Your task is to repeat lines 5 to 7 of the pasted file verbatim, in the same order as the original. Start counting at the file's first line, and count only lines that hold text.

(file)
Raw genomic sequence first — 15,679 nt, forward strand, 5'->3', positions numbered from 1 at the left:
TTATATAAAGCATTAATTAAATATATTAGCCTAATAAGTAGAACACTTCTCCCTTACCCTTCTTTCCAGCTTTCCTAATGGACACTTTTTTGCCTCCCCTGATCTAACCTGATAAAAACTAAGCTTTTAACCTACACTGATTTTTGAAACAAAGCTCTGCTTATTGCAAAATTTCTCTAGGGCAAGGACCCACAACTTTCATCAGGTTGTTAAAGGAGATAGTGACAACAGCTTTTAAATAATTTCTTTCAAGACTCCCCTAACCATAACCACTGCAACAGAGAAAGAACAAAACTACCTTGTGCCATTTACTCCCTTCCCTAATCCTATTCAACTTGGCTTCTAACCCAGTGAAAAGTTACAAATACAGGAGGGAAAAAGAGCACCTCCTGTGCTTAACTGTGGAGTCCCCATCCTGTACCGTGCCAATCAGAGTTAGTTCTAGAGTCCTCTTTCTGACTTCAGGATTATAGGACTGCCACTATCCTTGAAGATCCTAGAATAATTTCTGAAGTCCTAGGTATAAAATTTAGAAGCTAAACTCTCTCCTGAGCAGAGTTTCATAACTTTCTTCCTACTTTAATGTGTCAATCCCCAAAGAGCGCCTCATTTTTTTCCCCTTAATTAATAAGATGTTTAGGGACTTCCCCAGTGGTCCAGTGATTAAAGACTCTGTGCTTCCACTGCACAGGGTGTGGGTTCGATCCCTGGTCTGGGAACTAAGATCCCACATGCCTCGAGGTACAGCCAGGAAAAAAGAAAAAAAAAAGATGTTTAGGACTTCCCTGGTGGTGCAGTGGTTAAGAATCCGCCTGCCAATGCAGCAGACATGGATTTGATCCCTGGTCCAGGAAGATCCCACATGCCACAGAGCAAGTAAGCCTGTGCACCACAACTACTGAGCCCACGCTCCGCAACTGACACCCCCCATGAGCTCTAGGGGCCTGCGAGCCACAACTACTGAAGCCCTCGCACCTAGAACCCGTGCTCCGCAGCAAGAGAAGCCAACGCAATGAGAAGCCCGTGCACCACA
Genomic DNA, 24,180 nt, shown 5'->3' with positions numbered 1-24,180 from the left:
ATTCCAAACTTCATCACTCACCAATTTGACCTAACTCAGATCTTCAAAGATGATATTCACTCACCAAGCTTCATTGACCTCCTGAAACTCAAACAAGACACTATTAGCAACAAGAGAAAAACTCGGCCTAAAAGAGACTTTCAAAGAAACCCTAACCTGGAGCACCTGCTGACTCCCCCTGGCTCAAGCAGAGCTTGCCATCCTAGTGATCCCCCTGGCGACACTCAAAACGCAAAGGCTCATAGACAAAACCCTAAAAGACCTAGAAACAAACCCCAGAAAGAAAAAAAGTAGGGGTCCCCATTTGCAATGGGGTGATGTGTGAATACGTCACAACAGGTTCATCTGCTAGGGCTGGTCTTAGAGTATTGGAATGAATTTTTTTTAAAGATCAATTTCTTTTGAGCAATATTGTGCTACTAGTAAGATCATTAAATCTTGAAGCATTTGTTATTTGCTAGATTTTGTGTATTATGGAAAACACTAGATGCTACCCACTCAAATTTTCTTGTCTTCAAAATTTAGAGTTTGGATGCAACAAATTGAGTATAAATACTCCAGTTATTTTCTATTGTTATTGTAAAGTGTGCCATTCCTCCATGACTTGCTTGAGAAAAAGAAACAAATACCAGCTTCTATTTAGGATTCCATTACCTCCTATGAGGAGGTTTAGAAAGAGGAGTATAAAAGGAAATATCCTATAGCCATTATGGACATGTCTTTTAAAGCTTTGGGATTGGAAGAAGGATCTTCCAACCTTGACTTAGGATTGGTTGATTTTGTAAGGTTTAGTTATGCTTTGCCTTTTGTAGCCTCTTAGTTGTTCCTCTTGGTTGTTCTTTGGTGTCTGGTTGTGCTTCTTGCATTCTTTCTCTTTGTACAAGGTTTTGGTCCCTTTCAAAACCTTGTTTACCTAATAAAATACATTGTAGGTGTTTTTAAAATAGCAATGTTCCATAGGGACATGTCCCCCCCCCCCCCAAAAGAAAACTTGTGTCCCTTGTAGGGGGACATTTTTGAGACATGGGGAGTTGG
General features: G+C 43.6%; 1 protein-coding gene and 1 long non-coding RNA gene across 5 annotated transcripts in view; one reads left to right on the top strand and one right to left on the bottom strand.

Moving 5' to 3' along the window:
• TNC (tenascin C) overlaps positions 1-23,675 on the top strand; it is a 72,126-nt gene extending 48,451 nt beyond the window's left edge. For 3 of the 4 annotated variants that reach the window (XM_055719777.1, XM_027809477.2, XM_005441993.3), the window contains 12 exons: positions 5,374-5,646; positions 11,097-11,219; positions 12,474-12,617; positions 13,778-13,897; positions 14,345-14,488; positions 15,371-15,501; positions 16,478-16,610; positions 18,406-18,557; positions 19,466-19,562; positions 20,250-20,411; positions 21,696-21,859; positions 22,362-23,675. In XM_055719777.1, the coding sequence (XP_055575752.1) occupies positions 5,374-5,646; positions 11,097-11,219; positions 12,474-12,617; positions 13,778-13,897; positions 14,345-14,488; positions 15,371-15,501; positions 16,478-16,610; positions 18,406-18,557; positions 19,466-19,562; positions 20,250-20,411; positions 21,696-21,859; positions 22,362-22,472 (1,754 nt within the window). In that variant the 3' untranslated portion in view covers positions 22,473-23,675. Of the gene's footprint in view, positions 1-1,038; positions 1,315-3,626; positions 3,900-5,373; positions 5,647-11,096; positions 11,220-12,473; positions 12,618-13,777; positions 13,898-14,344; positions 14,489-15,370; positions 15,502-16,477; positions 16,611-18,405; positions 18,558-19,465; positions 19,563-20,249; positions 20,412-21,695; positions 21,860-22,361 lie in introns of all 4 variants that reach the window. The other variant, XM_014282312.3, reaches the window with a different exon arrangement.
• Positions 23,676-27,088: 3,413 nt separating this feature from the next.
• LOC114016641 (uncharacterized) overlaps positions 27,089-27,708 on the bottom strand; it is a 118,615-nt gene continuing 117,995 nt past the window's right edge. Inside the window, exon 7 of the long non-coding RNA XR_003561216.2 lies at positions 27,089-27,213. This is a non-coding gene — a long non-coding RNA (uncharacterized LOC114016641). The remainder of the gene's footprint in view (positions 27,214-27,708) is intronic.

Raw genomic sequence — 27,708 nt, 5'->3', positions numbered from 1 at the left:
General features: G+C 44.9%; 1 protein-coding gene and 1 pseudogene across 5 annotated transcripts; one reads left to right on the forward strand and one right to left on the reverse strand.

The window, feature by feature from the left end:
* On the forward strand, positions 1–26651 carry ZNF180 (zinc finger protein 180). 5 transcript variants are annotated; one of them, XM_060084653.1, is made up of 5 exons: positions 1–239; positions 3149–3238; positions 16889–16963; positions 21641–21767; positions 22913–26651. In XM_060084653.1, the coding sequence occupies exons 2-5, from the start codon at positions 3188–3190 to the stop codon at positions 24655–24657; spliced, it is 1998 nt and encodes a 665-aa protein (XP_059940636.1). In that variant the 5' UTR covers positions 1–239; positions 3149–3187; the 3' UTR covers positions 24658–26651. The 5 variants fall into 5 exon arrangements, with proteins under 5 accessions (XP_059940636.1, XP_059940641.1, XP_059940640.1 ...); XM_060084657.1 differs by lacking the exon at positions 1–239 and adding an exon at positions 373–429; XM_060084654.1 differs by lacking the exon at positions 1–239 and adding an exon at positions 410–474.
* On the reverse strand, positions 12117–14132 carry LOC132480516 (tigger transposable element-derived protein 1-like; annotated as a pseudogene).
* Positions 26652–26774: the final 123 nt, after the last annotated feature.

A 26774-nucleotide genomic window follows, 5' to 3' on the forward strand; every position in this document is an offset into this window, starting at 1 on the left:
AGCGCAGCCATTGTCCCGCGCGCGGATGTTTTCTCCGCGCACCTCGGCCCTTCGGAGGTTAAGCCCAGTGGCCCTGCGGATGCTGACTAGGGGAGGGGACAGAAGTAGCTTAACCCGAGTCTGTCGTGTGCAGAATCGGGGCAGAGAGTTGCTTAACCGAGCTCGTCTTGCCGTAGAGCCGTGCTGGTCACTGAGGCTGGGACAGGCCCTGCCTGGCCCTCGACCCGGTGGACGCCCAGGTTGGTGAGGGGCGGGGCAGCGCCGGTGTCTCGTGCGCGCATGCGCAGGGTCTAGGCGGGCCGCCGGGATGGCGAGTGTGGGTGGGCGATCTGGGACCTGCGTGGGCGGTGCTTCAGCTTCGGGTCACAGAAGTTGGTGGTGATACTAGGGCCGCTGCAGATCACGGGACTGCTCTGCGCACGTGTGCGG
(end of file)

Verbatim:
General features: G+C 43.6%; 1 protein-coding gene and 1 long non-coding RNA gene across 5 annotated transcripts in view; one reads left to right on the top strand and one right to left on the bottom strand.

Moving 5' to 3' along the window:
• TNC (tenascin C) overlaps positions 1-23,675 on the top strand; it is a 72,126-nt gene extending 48,451 nt beyond the window's left edge. For 3 of the 4 annotated variants that reach the window (XM_055719777.1, XM_027809477.2, XM_005441993.3), the window contains 12 exons: positions 5,374-5,646; positions 11,097-11,219; positions 12,474-12,617; positions 13,778-13,897; positions 14,345-14,488; positions 15,371-15,501; positions 16,478-16,610; positions 18,406-18,557; positions 19,466-19,562; positions 20,250-20,411; positions 21,696-21,859; positions 22,362-23,675. In XM_055719777.1, the coding sequence (XP_055575752.1) occupies positions 5,374-5,646; positions 11,097-11,219; positions 12,474-12,617; positions 13,778-13,897; positions 14,345-14,488; positions 15,371-15,501; positions 16,478-16,610; positions 18,406-18,557; positions 19,466-19,562; positions 20,250-20,411; positions 21,696-21,859; positions 22,362-22,472 (1,754 nt within the window). In that variant the 3' untranslated portion in view covers positions 22,473-23,675. Of the gene's footprint in view, positions 1-1,038; positions 1,315-3,626; positions 3,900-5,373; positions 5,647-11,096; positions 11,220-12,473; positions 12,618-13,777; positions 13,898-14,344; positions 14,489-15,370; positions 15,502-16,477; positions 16,611-18,405; positions 18,558-19,465; positions 19,563-20,249; positions 20,412-21,695; positions 21,860-22,361 lie in introns of all 4 variants that reach the window. The other variant, XM_014282312.3, reaches the window with a different exon arrangement.